Swiss voters cast their ballots on two federal initiatives on Sunday as they gathered to vote on coronavirus laws and nurses' working conditions.
Participation rates were high for the two referendums, with 65.7% of eligible voters casting a vote on the COVID-19 laws, and 65.3% on the nurse initiative.
Despite being overshadowed by the initiative on coronavirus as most people backed the government's call to maintain restrictions, the vote on changing working conditions for nurses achieved a majority of 61%.
Howard Catton, CEO of the International Council of Nurses, told Euronews why this vote was unique.
"In Switzerland, nurses had heard the applause around the world but they wanted to see real action. And through this vote, which was an overwhelming democratic mandate, the people have spoken," Catton said.
"I think the people are ahead of their government and saying 'Look, we want to convert our applause into real actions, educate more nurses, improve working conditions, allow nurses to work to their full potential' because they have recognised how central investment in nursing is to the strength of health systems," he went on.
During the first months of the pandemic, thousands of people over the world were seen clapping to show gratitude towards the efforts made by nurses and doctors, but the health systems' calls for better funding and improvements of their working conditions were quickly forgotten.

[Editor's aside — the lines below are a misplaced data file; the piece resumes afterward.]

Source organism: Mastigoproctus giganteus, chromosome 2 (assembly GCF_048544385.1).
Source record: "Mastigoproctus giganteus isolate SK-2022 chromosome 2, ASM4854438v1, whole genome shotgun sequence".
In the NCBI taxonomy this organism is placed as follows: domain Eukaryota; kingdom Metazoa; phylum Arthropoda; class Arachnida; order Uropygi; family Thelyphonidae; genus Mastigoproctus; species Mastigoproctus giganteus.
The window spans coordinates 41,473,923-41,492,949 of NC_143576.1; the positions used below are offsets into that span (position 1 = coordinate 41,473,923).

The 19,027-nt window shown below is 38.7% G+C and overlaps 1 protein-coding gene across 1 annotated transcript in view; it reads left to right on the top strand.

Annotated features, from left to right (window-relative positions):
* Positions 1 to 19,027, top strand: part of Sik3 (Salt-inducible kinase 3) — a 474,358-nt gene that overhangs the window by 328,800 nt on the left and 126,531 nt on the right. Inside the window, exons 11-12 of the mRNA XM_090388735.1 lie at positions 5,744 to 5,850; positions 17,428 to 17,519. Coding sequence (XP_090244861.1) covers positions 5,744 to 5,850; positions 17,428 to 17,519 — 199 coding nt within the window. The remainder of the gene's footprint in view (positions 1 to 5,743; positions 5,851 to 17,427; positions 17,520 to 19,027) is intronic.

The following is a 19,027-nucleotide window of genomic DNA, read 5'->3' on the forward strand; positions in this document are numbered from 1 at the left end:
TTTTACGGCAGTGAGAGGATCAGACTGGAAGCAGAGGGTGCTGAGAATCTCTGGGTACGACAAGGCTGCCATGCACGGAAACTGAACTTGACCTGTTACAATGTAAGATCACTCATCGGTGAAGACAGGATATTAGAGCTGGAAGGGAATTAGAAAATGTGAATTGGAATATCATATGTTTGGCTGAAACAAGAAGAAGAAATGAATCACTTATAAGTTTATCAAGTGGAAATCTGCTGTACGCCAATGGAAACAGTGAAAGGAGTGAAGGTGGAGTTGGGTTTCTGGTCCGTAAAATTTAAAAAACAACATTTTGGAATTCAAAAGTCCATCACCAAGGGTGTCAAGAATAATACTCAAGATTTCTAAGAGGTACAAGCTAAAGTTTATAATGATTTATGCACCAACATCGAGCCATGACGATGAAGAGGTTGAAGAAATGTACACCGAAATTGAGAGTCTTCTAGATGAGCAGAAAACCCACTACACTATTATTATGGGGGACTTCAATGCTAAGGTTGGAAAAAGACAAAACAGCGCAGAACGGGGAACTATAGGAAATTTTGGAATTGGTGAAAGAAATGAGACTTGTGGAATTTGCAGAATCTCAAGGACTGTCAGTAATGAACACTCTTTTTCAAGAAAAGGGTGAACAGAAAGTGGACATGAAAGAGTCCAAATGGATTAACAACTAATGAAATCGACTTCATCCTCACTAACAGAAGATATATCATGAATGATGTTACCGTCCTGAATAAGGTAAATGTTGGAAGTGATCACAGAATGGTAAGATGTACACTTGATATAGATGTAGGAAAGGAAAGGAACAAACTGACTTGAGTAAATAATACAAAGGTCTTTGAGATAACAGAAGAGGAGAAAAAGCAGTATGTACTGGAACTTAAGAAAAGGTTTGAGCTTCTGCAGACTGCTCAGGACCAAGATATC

"You're right that we're seeing striking similarities around the world in these issues that are affecting nurses and indeed healthcare. What this means in Switzerland is that in four years' time, nursing will appear in the Swiss Constitution, but before then nurses will be working with politicians to bring forward more specific laws in terms of making sure enough nurses are educated, that staffing levels are safe, that there are good working conditions as well. So there will need to be practical steps and actions on all of those issues," Catton added.
Governments across Europe have previously said they wanted to increase support for nursing and healthcare, as well as recruit more people to help their nursing workforce, with some looking abroad to do that.
"This issue about funding – when we don't invest, things go wrong. There are errors. There are mistakes. There are greater risks to patients," Catton said.
"And those are a tragedy on their own. But they actually cost more money as well. So it makes sense in terms of health and it absolutely makes sense in terms of economics as well."
Watch the full interview with Howard Catton in the video player above.